Qatar Wildcats bridge Evanston, Doha campuses

Nathalie Tadena

Northwestern students from Qatar got their first taste of Evanston with an all-campus picnic outside Norris University Center on Sunday afternoon. More than 40 students from the Evanston campus came to meet eight of their classmates from NU’s outpost in Doha.

“Students from both sides are curious to answer questions and to see how you can take Northwestern and adapt it to a different culture and location,” said Becca Donaldson, Communication ’08, the student affairs specialist at NU-Q.

The Qatar Foundation , a non-profit organization which funds NU-Q and the satellite campuses of five other American universities in Doha, arranged for several Qatar Wildcats to visit Evanston on a 10-day trip. The students are accompanied by 5 members of the Admissions and Student Affairs offices at NU-Q.

Ten students were expected to visit the U.S.; however, some could not come for “various reasons,” Donaldson said.

This is not the first time Wildcats from Evanston and Doha have bridged the 7,000-mile gap. More than a dozen NU students travelled to Doha in March to attend the satellite campus’s inaugural ceremony. The campus began offering classes in journalism and media studies last August with an entering class of 38 students.

“The university is so nice, I would like to attend some classes here,” said Lolwa Al-Jefairi, a communication student. “I’ve met some students and they are very friendly.”

Some students noted the differences in weather, building architecture and andscape.

“I expected it to be different, but now that I’m here, the two campuses are not even comparable,” said Nazneen Zahan, a journalism student. She said that she enjoyed getting to talk to students with a wide range of academic interests.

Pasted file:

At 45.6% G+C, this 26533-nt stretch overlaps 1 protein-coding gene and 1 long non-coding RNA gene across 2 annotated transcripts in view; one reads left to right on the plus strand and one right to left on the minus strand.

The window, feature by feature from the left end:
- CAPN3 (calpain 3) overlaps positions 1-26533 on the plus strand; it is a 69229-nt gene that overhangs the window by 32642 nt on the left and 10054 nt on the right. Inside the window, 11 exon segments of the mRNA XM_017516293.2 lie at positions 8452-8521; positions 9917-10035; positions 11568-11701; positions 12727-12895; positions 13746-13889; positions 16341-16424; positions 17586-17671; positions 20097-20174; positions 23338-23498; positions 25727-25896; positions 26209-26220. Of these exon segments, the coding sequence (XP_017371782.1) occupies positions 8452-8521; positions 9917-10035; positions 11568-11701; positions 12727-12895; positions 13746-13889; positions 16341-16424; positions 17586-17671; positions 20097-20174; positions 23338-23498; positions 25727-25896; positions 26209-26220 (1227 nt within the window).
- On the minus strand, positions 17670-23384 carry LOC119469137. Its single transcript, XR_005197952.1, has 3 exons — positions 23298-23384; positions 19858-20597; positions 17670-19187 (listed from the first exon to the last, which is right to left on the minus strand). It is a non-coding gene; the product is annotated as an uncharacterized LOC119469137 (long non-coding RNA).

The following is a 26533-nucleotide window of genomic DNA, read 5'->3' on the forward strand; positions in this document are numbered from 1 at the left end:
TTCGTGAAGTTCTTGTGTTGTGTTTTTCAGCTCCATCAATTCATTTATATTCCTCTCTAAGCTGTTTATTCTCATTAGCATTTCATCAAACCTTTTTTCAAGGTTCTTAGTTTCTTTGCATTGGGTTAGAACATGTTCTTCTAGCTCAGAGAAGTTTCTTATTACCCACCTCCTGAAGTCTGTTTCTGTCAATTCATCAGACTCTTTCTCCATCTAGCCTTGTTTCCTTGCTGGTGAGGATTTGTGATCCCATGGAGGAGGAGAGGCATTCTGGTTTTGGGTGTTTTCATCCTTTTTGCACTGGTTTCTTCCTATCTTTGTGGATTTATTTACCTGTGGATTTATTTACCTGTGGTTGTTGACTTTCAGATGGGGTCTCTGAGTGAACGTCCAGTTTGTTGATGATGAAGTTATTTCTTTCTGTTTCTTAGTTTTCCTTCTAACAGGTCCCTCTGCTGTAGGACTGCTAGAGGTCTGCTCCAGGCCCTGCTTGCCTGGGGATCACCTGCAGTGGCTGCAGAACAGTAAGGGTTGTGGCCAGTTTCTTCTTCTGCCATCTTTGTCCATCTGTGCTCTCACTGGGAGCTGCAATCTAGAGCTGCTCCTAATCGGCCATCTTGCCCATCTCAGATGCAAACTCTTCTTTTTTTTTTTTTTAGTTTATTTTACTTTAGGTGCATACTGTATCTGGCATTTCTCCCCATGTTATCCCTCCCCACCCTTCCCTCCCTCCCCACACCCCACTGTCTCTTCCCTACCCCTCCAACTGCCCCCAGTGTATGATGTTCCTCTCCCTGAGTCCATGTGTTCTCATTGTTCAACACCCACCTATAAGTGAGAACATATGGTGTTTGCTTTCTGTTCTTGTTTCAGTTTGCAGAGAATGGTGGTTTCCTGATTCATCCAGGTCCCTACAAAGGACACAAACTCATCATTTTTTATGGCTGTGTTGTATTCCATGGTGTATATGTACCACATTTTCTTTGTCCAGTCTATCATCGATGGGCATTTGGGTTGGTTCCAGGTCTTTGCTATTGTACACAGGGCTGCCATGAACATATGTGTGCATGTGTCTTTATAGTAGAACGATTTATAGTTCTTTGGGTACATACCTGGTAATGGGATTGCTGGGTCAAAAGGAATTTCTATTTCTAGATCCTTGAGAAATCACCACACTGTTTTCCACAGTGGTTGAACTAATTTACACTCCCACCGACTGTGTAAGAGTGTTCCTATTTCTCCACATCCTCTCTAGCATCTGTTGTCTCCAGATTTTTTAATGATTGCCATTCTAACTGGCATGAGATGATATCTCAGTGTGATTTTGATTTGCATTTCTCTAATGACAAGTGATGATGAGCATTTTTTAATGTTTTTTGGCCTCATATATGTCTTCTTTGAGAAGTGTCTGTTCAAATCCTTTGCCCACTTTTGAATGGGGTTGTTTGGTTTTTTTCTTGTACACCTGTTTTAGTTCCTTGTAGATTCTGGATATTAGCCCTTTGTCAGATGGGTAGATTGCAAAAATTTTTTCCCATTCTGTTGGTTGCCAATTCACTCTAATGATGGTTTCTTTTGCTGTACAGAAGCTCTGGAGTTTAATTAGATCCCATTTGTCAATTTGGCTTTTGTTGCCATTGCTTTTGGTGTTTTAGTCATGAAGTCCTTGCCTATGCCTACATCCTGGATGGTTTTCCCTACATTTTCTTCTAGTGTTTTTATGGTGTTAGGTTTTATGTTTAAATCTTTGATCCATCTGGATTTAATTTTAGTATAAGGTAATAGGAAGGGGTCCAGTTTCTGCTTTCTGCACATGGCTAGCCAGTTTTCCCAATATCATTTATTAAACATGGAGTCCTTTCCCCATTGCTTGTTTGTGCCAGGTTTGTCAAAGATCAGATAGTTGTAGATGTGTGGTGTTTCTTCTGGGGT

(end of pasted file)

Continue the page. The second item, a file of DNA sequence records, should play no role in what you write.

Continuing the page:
Mary Katherine Gleissner, an Asian and Middle East Studies major, said she had read about NU-Q and came to the picnic to talk to students about her work with NU’s Conference on Human Rights.

“It’s cool to know people coming from all different regions, ” the Weinberg junior said.

To be selected for the trip, NU-Q students went through an application process that included evaluation based on grades and essays.

“Because we are in our first year, none of these students has had exposure to older students and established student organizations to learn from,” Associate Dean Susan Dun wrote in an e-mail last week. “They have done amazing work at NU-Q establishing many student organizations from scratch.”

The delegation, which includes students from both the communication and journalism programs, arrived on Friday evening and spent Saturday touring downtown Chicago.

“I want to be a part of the NU society here, take all this and bring it back to Qatar so I can share it with my friends,” Al-Jefairi said.

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